How Money from Trusts can Affect your Disability Income

Trusts and Estate Stuff – Legal Questions and Answers

By Halldor K. Bjarnason, Lawyer (PLAN Family Partner)

  • I am receiving PWD, what kinds of expenses can be covered by my trust without affecting my monthly disability benefits?

The disability benefits regulations (under Section 12) outline specific categories of permissible trust expenditures.  In a nutshell, the trust can spend unlimited amounts on the beneficiary’s medical expenses, caregiving expenses, education expenses, and if the beneficiary is not living in a care facility, maintenance and repairs to their primary residence.  The trust can also spend up to $5484 per year on “costs to promote independence”.  This latter category is not defined, but it basically covers anything, except for basic food and shelter, that doesn’t fit into the other categories and that the trustee(s) believe will improve the beneficiary’s life.  It can include such things as new clothes, trips, hobbies, sports events, meals out, and automobile insurance.

There are a few commonly held myths about trust expenditures:

a)     The Ministry needs to approve expenditures.  Wrong! That’s the job of the trustee(s).   While the Ministry has the right to veto expenditures, this rarely happens. . . and when it does, there’s an efficient appeal process.

b)    Expenditures need to be reported to the Ministry each month.  Wrong!  The beneficiary must produce information about trust expenditures upon the request of the Ministry.   While this is typically done during the beneficiary’s annual financial review, the Ministry can request information whenever it wants.  However, there is no automatic reporting requirement if the trust expenditures are within the permitted categories. Ultimately, if the trustee stays in the habit of keeping good trust records, ready for inspection at any time, there is rarely a problem.

c)     Trust expenditures are restricted to $5484 per year.  Wrong!  Trust expenditures related to promoting independence are limited to $5484 per year, but the medical, caregiving, education, and primary residence maintenance categories are all unlimited.

d)    The Trust can give the Beneficiary $500 cash each month.  Wrong!  A person on benefits can “earn” $500 per month without affecting their benefits, but this amount can only come from legitimate employment.  The Regulations specifically define cash from a trust as “unearned income”.  Unearned income must be reported each month, and the Ministry deducts it dollar-for-dollar from the following months’ benefits cheque.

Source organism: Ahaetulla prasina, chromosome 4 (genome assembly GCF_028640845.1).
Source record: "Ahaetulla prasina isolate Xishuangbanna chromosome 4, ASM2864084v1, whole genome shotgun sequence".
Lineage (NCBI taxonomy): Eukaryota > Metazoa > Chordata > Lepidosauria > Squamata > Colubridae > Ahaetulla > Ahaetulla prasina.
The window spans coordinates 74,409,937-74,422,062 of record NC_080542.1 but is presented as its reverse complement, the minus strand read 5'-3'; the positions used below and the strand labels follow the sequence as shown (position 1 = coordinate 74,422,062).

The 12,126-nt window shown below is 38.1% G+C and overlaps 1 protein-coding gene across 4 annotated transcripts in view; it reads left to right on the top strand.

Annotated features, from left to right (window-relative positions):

• If I’m receiving PWD, can I receive cash from my trust?

Not directly.

Under the Disability Assistance Regulations, money from a trust is specifically defined as “unearned income”.  As unearned income must be reported to the Ministry immediately, and is deducted dollar-for-dollar from the following month’s assistance cheque, cash paid from a trust does not provide any benefit to the beneficiary.  People often confuse the allowable $500 per month “earned income” exemption with money from a trust.  Earned income is very narrowly defined as money earned from employment or volunteer work, and does not include disbursements from a trust.

While cash cannot be paid from a trust, there are often ways to accomplish indirectly what can’t be done directly.  For example, suppose the goal is to give the beneficiary an extra $300 per month.  Paying cash from the trust will not work.  However, suppose the beneficiary is currently paying $300 per month in telephone, internet, and cable-television charges from her own pocket.  There is nothing preventing the trust from paying for those services through the allowable “Promoting Independence” category of expenditures.  In this example, the trust has absorbed $300 of the beneficiary’s personal expenses, which in turn, places an additional $300 in the beneficiary’s pocket each month.

By looking at the “bigger picture”, a creative trustee can often find ways, within the rules, to use the trust funds to legitimately help the beneficiary. . . without paying cash.


Please note that this column is provided for general information only.  As specific facts affect how the law is applied to your circumstances, it is always wise to get the advice of competent legal counsel.

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